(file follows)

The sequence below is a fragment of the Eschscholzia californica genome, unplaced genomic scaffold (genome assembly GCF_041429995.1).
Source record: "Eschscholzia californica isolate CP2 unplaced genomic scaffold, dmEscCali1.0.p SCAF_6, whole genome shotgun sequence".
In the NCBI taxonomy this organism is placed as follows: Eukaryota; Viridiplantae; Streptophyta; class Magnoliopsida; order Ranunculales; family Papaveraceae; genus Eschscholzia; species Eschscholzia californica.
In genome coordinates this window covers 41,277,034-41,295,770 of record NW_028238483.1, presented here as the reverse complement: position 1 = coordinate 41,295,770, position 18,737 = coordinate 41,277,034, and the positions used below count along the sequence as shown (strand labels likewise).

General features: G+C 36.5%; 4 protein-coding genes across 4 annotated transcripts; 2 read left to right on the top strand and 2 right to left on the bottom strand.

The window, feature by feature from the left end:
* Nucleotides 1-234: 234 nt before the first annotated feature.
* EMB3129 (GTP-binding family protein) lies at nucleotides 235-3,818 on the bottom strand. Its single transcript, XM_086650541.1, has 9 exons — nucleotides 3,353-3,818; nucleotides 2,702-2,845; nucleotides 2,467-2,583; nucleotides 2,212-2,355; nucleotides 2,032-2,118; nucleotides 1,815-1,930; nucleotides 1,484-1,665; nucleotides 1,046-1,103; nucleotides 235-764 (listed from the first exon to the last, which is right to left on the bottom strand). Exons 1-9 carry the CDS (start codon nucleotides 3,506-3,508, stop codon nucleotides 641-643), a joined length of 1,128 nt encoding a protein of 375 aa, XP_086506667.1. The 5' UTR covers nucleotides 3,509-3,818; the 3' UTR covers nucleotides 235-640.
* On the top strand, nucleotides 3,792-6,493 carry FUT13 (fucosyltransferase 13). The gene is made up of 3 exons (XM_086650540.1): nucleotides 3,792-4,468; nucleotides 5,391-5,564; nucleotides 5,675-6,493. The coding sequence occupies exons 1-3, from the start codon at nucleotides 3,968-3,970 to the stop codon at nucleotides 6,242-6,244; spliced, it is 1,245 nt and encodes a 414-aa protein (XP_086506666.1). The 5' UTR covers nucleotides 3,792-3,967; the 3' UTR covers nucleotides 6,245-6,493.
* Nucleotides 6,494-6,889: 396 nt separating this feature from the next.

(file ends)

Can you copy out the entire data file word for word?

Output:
The sequence below is a fragment of the Eschscholzia californica genome, unplaced genomic scaffold (genome assembly GCF_041429995.1).
Source record: "Eschscholzia californica isolate CP2 unplaced genomic scaffold, dmEscCali1.0.p SCAF_6, whole genome shotgun sequence".
In the NCBI taxonomy this organism is placed as follows: Eukaryota; Viridiplantae; Streptophyta; class Magnoliopsida; order Ranunculales; family Papaveraceae; genus Eschscholzia; species Eschscholzia californica.
In genome coordinates this window covers 41,277,034-41,295,770 of record NW_028238483.1, presented here as the reverse complement: position 1 = coordinate 41,295,770, position 18,737 = coordinate 41,277,034, and the positions used below count along the sequence as shown (strand labels likewise).

General features: G+C 36.5%; 4 protein-coding genes across 4 annotated transcripts; 2 read left to right on the top strand and 2 right to left on the bottom strand.

The window, feature by feature from the left end:
* Nucleotides 1-234: 234 nt before the first annotated feature.
* EMB3129 (GTP-binding family protein) lies at nucleotides 235-3,818 on the bottom strand. Its single transcript, XM_086650541.1, has 9 exons — nucleotides 3,353-3,818; nucleotides 2,702-2,845; nucleotides 2,467-2,583; nucleotides 2,212-2,355; nucleotides 2,032-2,118; nucleotides 1,815-1,930; nucleotides 1,484-1,665; nucleotides 1,046-1,103; nucleotides 235-764 (listed from the first exon to the last, which is right to left on the bottom strand). Exons 1-9 carry the CDS (start codon nucleotides 3,506-3,508, stop codon nucleotides 641-643), a joined length of 1,128 nt encoding a protein of 375 aa, XP_086506667.1. The 5' UTR covers nucleotides 3,509-3,818; the 3' UTR covers nucleotides 235-640.
* On the top strand, nucleotides 3,792-6,493 carry FUT13 (fucosyltransferase 13). The gene is made up of 3 exons (XM_086650540.1): nucleotides 3,792-4,468; nucleotides 5,391-5,564; nucleotides 5,675-6,493. The coding sequence occupies exons 1-3, from the start codon at nucleotides 3,968-3,970 to the stop codon at nucleotides 6,242-6,244; spliced, it is 1,245 nt and encodes a 414-aa protein (XP_086506666.1). The 5' UTR covers nucleotides 3,792-3,967; the 3' UTR covers nucleotides 6,245-6,493.
* Nucleotides 6,494-6,889: 396 nt separating this feature from the next.